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Suction sampling as a significant source of error in molecular analysis of predator diets

King, R. A.; Davey, J. S.; Bell, J. R.; Read, D. S.; Bohan, D. A.; Symondson, W. O.C.


R. A. King

J. S. Davey

J. R. Bell

D. S. Read

D. A. Bohan

W. O.C. Symondson


The molecular detection of predation is a fast growing field, allowing highly specific and sensitive detection of prey DNA within the gut contents or faeces of a predator. Like all molecular methods, this technique is prone to potential sources of error that can result in both false positive and false negative results. Here, we test the hypothesis that the use of suction samplers to collect predators from the field for later molecular analysis of predation will lead to high numbers of false positive results. We show that, contrary to previous published work, the use of suction samplers resulted in previously starved predators testing positive for aphid and collembolan DNA, either as a results of ectopic contamination or active predation in the collecting cup/bag. The contradictory evidence for false positive results, across different sampling protocols, sampling devices and different predator-prey systems, highlights the need for experimentation prior to mass field collections of predators to find techniques that minimise the risk of false positives. © 2011 Cambridge University Press.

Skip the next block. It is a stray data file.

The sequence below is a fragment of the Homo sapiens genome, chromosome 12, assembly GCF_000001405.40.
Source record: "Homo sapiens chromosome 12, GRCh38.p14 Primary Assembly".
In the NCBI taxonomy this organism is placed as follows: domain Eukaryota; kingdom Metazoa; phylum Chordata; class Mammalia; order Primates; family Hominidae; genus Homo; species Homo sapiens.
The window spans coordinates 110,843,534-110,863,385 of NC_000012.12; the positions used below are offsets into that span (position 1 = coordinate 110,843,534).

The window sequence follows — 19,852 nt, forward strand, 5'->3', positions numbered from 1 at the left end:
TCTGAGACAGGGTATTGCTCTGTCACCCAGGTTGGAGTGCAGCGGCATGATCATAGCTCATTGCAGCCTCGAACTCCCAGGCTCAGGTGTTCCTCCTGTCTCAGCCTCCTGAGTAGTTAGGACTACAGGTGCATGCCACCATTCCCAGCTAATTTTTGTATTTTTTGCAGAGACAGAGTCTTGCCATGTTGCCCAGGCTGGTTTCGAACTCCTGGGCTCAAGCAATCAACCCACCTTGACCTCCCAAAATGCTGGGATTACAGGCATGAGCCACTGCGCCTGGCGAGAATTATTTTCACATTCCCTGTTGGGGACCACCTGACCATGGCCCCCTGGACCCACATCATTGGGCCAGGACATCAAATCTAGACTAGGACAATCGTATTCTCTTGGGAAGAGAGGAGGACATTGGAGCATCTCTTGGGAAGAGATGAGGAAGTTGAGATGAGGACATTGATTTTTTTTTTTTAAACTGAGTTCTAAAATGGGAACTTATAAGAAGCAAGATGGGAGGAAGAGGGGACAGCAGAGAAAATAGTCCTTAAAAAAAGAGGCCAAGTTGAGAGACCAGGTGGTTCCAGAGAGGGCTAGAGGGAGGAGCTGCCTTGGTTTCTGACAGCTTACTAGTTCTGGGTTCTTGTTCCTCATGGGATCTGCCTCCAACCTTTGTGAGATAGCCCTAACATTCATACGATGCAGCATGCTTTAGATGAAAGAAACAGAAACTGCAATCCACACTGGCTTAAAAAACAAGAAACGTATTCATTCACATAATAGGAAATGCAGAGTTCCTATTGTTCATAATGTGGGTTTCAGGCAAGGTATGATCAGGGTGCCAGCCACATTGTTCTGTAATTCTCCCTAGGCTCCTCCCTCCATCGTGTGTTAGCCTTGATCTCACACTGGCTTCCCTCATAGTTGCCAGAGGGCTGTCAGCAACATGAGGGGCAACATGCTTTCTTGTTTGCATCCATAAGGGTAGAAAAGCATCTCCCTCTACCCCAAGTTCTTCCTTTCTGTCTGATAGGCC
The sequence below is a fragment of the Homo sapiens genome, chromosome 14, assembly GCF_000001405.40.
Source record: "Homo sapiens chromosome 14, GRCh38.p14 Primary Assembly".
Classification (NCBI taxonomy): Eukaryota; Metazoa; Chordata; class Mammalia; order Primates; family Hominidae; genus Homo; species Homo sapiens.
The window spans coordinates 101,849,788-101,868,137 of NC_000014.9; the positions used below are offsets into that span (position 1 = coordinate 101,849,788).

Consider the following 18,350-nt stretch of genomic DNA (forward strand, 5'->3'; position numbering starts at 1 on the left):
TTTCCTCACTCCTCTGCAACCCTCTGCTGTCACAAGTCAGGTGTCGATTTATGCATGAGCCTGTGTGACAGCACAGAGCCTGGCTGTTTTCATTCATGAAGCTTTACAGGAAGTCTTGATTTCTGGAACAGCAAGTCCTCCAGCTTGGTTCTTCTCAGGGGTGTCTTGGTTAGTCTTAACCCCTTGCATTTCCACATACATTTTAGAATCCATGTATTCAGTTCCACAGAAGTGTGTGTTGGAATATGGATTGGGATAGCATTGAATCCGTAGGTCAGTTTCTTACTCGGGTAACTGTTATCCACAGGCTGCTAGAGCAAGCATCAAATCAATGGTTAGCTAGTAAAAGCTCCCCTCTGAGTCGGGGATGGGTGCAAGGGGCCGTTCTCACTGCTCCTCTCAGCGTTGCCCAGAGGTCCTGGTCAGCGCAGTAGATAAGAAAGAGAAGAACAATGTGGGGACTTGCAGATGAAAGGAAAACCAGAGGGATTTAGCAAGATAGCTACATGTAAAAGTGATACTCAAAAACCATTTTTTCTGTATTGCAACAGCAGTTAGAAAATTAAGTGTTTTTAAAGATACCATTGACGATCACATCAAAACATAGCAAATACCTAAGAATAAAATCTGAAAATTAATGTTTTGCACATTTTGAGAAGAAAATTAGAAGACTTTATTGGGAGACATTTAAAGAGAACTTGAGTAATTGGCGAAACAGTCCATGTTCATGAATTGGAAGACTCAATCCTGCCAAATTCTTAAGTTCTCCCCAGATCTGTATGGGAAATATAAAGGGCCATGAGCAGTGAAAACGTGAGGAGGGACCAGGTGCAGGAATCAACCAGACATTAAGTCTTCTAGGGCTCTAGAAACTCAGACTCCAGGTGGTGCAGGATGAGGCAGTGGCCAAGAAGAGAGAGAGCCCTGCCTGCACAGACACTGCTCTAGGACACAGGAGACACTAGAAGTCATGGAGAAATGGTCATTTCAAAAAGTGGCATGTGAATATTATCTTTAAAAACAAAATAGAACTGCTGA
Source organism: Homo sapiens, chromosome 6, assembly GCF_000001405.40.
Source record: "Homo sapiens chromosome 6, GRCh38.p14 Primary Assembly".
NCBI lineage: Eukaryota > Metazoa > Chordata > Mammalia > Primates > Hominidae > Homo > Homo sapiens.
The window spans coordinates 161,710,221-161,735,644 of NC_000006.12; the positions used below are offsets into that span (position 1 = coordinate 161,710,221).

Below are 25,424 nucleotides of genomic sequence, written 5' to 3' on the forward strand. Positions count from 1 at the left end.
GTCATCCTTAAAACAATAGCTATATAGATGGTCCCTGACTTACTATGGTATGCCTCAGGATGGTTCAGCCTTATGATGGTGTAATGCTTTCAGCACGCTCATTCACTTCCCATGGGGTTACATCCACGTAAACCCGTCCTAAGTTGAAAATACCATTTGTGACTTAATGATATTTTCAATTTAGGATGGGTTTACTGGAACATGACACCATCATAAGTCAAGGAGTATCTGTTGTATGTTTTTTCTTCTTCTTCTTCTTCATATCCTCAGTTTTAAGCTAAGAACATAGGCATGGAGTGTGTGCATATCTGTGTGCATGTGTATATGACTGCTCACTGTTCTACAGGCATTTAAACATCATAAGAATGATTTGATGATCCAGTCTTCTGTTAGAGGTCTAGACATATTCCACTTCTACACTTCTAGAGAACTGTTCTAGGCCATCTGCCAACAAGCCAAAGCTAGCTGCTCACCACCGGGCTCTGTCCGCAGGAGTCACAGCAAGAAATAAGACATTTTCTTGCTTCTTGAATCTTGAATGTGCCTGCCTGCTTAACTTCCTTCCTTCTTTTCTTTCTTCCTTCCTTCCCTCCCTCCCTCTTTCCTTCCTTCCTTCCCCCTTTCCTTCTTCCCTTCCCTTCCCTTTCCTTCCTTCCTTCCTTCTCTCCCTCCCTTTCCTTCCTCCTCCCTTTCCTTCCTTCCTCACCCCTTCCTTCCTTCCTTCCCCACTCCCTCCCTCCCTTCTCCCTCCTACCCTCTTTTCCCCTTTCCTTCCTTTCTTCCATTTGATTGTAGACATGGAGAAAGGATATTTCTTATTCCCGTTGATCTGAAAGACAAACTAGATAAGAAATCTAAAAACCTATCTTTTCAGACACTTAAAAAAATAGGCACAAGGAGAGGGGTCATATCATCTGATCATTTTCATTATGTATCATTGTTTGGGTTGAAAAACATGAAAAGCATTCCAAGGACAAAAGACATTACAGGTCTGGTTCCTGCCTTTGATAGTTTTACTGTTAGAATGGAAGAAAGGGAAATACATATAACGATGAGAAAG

King, R. A., Davey, J. S., Bell, J. R., Read, D. S., Bohan, D. A., & Symondson, W. O. (2012). Suction sampling as a significant source of error in molecular analysis of predator diets. Bulletin of Entomological Research, 102(03), 261-266.

Journal Article Type Article
Publication Date Jun 1, 2012
Journal Bulletin of Entomological Research
Print ISSN 0007-4853
Electronic ISSN 1475-2670
Publisher Cambridge University Press (CUP)
Peer Reviewed Peer Reviewed
Volume 102
Issue 03
Pages 261-266
Keywords aphid, carabid, Collembola, false positive, spider
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